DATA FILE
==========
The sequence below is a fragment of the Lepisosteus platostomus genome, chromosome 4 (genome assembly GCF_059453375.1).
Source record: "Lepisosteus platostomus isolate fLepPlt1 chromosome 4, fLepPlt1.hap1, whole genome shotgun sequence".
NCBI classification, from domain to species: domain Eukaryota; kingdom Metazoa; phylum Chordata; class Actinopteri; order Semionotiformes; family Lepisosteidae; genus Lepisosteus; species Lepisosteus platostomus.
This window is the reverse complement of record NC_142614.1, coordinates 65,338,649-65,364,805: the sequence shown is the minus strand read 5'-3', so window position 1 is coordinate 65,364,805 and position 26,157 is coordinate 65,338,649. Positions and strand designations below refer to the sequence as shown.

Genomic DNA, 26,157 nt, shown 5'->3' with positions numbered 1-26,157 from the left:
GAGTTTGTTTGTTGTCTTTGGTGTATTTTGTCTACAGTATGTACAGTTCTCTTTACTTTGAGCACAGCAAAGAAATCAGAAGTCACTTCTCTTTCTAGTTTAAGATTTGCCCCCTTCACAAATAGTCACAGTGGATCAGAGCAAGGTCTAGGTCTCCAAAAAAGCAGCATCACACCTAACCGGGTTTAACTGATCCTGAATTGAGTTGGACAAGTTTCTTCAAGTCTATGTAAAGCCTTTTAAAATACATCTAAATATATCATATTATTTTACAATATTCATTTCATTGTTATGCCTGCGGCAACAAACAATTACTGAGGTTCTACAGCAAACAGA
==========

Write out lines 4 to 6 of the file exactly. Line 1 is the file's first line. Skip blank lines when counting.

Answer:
This window is the reverse complement of record NC_142614.1, coordinates 65,338,649-65,364,805: the sequence shown is the minus strand read 5'-3', so window position 1 is coordinate 65,364,805 and position 26,157 is coordinate 65,338,649. Positions and strand designations below refer to the sequence as shown.

Genomic DNA, 26,157 nt, shown 5'->3' with positions numbered 1-26,157 from the left:
GAGTTTGTTTGTTGTCTTTGGTGTATTTTGTCTACAGTATGTACAGTTCTCTTTACTTTGAGCACAGCAAAGAAATCAGAAGTCACTTCTCTTTCTAGTTTAAGATTTGCCCCCTTCACAAATAGTCACAGTGGATCAGAGCAAGGTCTAGGTCTCCAAAAAAGCAGCATCACACCTAACCGGGTTTAACTGATCCTGAATTGAGTTGGACAAGTTTCTTCAAGTCTATGTAAAGCCTTTTAAAATACATCTAAATATATCATATTATTTTACAATATTCATTTCATTGTTATGCCTGCGGCAACAAACAATTACTGAGGTTCTACAGCAAACAGA